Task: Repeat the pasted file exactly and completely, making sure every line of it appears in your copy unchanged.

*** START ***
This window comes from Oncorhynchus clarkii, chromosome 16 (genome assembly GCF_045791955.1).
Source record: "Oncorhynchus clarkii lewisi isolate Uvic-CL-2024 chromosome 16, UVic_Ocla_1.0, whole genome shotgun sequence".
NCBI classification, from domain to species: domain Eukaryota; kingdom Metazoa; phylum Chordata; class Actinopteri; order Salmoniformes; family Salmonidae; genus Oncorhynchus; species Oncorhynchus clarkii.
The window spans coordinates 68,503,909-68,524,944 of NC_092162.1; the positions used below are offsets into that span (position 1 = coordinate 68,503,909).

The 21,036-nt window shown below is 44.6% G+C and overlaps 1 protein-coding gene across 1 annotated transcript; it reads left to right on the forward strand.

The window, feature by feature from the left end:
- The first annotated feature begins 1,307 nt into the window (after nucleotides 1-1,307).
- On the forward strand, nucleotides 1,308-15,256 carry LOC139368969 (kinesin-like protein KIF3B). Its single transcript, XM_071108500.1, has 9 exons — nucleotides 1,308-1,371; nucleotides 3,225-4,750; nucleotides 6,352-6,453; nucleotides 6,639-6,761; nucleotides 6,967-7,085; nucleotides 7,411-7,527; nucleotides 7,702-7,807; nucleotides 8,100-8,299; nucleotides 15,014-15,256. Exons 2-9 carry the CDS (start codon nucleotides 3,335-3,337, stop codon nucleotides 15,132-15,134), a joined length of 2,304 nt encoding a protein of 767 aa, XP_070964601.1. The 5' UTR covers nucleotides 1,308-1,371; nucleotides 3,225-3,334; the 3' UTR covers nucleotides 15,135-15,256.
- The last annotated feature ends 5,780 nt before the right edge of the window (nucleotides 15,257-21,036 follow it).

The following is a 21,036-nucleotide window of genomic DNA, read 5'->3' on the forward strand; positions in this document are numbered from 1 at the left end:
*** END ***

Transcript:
This window comes from Oncorhynchus clarkii, chromosome 16 (genome assembly GCF_045791955.1).
Source record: "Oncorhynchus clarkii lewisi isolate Uvic-CL-2024 chromosome 16, UVic_Ocla_1.0, whole genome shotgun sequence".
NCBI classification, from domain to species: domain Eukaryota; kingdom Metazoa; phylum Chordata; class Actinopteri; order Salmoniformes; family Salmonidae; genus Oncorhynchus; species Oncorhynchus clarkii.
The window spans coordinates 68,503,909-68,524,944 of NC_092162.1; the positions used below are offsets into that span (position 1 = coordinate 68,503,909).

The 21,036-nt window shown below is 44.6% G+C and overlaps 1 protein-coding gene across 1 annotated transcript; it reads left to right on the forward strand.

The window, feature by feature from the left end:
- The first annotated feature begins 1,307 nt into the window (after nucleotides 1-1,307).
- On the forward strand, nucleotides 1,308-15,256 carry LOC139368969 (kinesin-like protein KIF3B). Its single transcript, XM_071108500.1, has 9 exons — nucleotides 1,308-1,371; nucleotides 3,225-4,750; nucleotides 6,352-6,453; nucleotides 6,639-6,761; nucleotides 6,967-7,085; nucleotides 7,411-7,527; nucleotides 7,702-7,807; nucleotides 8,100-8,299; nucleotides 15,014-15,256. Exons 2-9 carry the CDS (start codon nucleotides 3,335-3,337, stop codon nucleotides 15,132-15,134), a joined length of 2,304 nt encoding a protein of 767 aa, XP_070964601.1. The 5' UTR covers nucleotides 1,308-1,371; nucleotides 3,225-3,334; the 3' UTR covers nucleotides 15,135-15,256.
- The last annotated feature ends 5,780 nt before the right edge of the window (nucleotides 15,257-21,036 follow it).

The following is a 21,036-nucleotide window of genomic DNA, read 5'->3' on the forward strand; positions in this document are numbered from 1 at the left end: